Gastric Bypass Laparoscopic Surgery

Gastric Bypass Laparoscopic Surgery


Your doctor has recommended that you undergo
laparoscopic gastric bypass surgery. But what exactly does that mean? Gastric Bypass is a surgical procedure used
to help a patient lose weight. It is usually recommended to help those who
are morbidly obese – meaning that their weight problem has become a serious health risk. Most severely overweight patients overeat.
Food enters the body through the mouth, travels down the esophagus where it collects in the
stomach. From there, digested food passes into the
small intestine. Nutrients taken from the food pass from the small intestine into the
bloodstream. Waste travels to the colon and leaves the
body through the anus. The amount of food that a person eats is partly
controlled by appetite. The stomach plays an important role in controlling appetite.
When the stomach is empty, a person feels the urge to eat. When the stomach is full,
that urge goes away. Gastric bypass dramatically reduces the size
of the stomach. Gastric Bypass also shortens the small intestine so that the body absorbs
less of the food eaten. With less food entering the body, fat stores
begin to be used. The patient loses weight. So make sure that you ask your doctor
to carefully explain the reasons behind this
recommendation. Then, when you are asleep, the surgical team
will make an incision just above the navel. A tube-shaped collar called a trocar will
be placed inside the incision to hold it open. Harmless carbon dioxide gas will be used to
inflate the abdomen, serving to enlarge the work area and to separate the organs. The team then inserts the laparoscope. Once in place, the laparoscope will provide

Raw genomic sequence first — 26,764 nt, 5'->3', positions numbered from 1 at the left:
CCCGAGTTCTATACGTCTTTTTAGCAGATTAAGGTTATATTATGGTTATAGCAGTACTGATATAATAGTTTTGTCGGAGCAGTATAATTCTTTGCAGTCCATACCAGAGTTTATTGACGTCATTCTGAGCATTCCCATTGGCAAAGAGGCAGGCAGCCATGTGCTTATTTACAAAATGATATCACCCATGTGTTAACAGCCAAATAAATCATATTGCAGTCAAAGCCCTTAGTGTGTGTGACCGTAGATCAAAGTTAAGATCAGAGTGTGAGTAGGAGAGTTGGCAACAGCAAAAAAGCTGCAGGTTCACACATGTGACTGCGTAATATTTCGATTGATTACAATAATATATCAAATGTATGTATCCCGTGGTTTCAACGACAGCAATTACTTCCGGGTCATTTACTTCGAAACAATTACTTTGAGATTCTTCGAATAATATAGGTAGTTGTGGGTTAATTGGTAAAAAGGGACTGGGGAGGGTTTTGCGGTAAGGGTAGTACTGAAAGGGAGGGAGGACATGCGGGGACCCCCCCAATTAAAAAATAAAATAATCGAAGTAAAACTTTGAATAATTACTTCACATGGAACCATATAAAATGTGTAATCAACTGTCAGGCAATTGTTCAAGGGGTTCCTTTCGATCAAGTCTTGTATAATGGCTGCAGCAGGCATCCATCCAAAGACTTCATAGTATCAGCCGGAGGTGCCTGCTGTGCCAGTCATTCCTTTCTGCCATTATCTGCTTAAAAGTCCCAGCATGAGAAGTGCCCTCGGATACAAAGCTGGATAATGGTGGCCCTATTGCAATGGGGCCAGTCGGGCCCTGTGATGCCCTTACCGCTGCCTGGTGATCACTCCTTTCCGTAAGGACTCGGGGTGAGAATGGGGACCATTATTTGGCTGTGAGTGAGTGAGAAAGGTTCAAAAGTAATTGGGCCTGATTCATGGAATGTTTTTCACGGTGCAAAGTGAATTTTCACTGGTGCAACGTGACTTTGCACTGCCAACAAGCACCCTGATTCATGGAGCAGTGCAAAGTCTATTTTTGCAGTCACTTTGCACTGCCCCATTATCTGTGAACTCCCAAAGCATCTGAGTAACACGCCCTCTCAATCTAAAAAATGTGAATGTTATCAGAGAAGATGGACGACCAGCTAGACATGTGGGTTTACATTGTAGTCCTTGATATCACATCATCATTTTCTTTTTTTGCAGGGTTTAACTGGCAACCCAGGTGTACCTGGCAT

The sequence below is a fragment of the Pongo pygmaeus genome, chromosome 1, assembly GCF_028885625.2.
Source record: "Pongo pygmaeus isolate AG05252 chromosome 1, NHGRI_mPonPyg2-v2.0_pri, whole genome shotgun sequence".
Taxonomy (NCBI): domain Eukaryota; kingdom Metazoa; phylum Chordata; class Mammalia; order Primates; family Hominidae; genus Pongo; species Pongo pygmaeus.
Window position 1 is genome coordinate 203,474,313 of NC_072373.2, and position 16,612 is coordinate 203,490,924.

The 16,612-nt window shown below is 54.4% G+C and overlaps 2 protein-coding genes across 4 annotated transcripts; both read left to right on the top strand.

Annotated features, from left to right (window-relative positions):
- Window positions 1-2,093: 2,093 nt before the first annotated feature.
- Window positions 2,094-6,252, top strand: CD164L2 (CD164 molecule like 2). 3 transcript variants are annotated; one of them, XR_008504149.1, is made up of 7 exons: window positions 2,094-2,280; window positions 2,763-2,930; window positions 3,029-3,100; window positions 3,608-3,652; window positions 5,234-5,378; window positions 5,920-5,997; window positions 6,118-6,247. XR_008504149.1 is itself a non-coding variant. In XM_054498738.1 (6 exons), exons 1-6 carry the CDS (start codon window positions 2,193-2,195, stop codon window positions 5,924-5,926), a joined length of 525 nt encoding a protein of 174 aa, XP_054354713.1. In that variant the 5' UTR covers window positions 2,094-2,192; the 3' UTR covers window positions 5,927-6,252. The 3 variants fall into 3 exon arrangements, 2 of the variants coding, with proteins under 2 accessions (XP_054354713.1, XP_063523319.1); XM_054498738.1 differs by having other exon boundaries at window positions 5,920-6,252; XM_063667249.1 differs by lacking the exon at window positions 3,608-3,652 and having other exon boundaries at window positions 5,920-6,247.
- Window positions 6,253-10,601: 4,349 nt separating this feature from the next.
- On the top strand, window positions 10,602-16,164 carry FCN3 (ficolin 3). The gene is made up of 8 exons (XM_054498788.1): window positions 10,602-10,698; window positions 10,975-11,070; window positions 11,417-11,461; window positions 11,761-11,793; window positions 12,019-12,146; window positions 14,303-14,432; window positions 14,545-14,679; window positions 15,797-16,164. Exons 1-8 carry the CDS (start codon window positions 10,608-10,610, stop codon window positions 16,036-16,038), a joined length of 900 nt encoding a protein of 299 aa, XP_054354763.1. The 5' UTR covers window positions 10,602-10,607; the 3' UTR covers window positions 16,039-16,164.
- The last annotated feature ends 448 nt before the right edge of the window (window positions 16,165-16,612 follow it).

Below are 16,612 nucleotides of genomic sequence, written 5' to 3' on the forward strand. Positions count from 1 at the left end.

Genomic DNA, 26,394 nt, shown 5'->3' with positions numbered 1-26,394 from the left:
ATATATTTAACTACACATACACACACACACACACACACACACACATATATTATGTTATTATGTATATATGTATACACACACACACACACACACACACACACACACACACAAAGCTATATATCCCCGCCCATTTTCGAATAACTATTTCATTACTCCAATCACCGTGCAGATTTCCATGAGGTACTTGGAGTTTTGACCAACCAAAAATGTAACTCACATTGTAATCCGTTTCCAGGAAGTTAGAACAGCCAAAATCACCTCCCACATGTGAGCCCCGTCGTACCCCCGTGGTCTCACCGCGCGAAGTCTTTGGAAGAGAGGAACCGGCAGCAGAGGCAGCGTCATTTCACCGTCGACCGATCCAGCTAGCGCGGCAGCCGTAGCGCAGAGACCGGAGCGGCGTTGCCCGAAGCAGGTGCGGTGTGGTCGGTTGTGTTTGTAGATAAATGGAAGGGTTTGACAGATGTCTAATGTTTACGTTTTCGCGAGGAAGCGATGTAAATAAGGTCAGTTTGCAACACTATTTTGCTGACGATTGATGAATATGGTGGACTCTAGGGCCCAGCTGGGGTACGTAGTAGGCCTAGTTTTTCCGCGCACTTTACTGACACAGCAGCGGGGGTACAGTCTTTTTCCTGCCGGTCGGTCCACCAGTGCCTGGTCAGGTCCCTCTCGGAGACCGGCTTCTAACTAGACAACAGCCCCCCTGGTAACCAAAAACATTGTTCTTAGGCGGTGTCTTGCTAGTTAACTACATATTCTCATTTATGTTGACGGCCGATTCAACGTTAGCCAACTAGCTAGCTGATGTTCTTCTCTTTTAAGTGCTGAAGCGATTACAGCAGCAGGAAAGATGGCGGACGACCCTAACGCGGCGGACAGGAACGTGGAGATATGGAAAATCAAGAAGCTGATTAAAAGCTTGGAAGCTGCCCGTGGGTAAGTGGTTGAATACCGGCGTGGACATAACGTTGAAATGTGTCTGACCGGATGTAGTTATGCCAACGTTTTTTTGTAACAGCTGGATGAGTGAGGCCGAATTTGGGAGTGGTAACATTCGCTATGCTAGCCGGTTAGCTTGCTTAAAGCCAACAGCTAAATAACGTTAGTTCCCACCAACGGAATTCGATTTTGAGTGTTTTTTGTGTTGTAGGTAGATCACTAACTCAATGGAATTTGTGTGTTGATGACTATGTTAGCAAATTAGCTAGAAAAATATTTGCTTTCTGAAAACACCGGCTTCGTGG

video images that allow the surgeon to see the inside of your abdomen. Next, the team makes four more incisions – taking
special care to keep the openings as small as possible. These openings will provide access
for other surgical instruments. Using these instruments your doctor will then
cut the upper portion of the stomach from the rest of the organ This upper portion forms a small pouch which
is sealed with a stapling tool. The opening in the larger portion of the stomach is closed
with staples. The next step is to divide the small intestine. The main part of the intestine is pulled upward,
behind the colon and positioned near the small upper stomach pouch. The other free end of the intestine is surgically
stitched to the side of an intestinal loop. The other end is now attached to the small
stomach pouch. A new route for food passing from the esophagus into the intestines has
now been created. Finally, your doctor will check to make sure
that all the new connections are secure and that there are no leaks. A drain is added to remove any excess fluids
and the carbon dioxide is allowed to escape. Then the team withdraws all surgical instruments
and the incisions are closed with sutures or staples. Finally, a sterile dressing is applied.

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